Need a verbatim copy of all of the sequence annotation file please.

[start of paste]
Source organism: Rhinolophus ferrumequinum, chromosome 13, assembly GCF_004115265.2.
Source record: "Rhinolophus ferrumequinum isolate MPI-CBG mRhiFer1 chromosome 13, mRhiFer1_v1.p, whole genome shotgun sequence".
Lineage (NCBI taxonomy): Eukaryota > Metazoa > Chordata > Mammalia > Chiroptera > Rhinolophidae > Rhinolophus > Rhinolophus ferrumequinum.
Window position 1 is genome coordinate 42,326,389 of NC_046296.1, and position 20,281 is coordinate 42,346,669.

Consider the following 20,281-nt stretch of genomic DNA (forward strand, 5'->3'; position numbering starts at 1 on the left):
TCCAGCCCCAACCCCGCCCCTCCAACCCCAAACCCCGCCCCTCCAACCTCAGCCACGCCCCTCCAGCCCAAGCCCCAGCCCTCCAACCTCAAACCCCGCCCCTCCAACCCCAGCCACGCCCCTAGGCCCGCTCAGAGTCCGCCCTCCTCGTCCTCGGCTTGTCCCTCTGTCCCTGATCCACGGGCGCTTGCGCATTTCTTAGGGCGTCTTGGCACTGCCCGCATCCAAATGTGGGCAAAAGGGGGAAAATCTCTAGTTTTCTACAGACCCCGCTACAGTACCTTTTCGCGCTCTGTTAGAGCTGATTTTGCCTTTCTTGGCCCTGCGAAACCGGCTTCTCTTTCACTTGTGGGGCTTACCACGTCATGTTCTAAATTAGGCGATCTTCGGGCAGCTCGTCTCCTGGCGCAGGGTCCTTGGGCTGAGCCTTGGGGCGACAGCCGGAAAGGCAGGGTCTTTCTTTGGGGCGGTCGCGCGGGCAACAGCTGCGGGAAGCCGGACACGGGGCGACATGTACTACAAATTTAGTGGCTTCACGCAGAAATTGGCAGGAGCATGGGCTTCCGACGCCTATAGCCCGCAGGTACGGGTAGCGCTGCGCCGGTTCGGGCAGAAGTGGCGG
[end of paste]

Source organism: Rhinolophus ferrumequinum, chromosome 13, assembly GCF_004115265.2.
Source record: "Rhinolophus ferrumequinum isolate MPI-CBG mRhiFer1 chromosome 13, mRhiFer1_v1.p, whole genome shotgun sequence".
Lineage (NCBI taxonomy): Eukaryota > Metazoa > Chordata > Mammalia > Chiroptera > Rhinolophidae > Rhinolophus > Rhinolophus ferrumequinum.
Window position 1 is genome coordinate 42,326,389 of NC_046296.1, and position 20,281 is coordinate 42,346,669.

Consider the following 20,281-nt stretch of genomic DNA (forward strand, 5'->3'; position numbering starts at 1 on the left):
TCCAGCCCCAACCCCGCCCCTCCAACCCCAAACCCCGCCCCTCCAACCTCAGCCACGCCCCTCCAGCCCAAGCCCCAGCCCTCCAACCTCAAACCCCGCCCCTCCAACCCCAGCCACGCCCCTAGGCCCGCTCAGAGTCCGCCCTCCTCGTCCTCGGCTTGTCCCTCTGTCCCTGATCCACGGGCGCTTGCGCATTTCTTAGGGCGTCTTGGCACTGCCCGCATCCAAATGTGGGCAAAAGGGGGAAAATCTCTAGTTTTCTACAGACCCCGCTACAGTACCTTTTCGCGCTCTGTTAGAGCTGATTTTGCCTTTCTTGGCCCTGCGAAACCGGCTTCTCTTTCACTTGTGGGGCTTACCACGTCATGTTCTAAATTAGGCGATCTTCGGGCAGCTCGTCTCCTGGCGCAGGGTCCTTGGGCTGAGCCTTGGGGCGACAGCCGGAAAGGCAGGGTCTTTCTTTGGGGCGGTCGCGCGGGCAACAGCTGCGGGAAGCCGGACACGGGGCGACATGTACTACAAATTTAGTGGCTTCACGCAGAAATTGGCAGGAGCATGGGCTTCCGACGCCTATAGCCCGCAGGTACGGGTAGCGCTGCGCCGGTTCGGGCAGAAGTGGCGG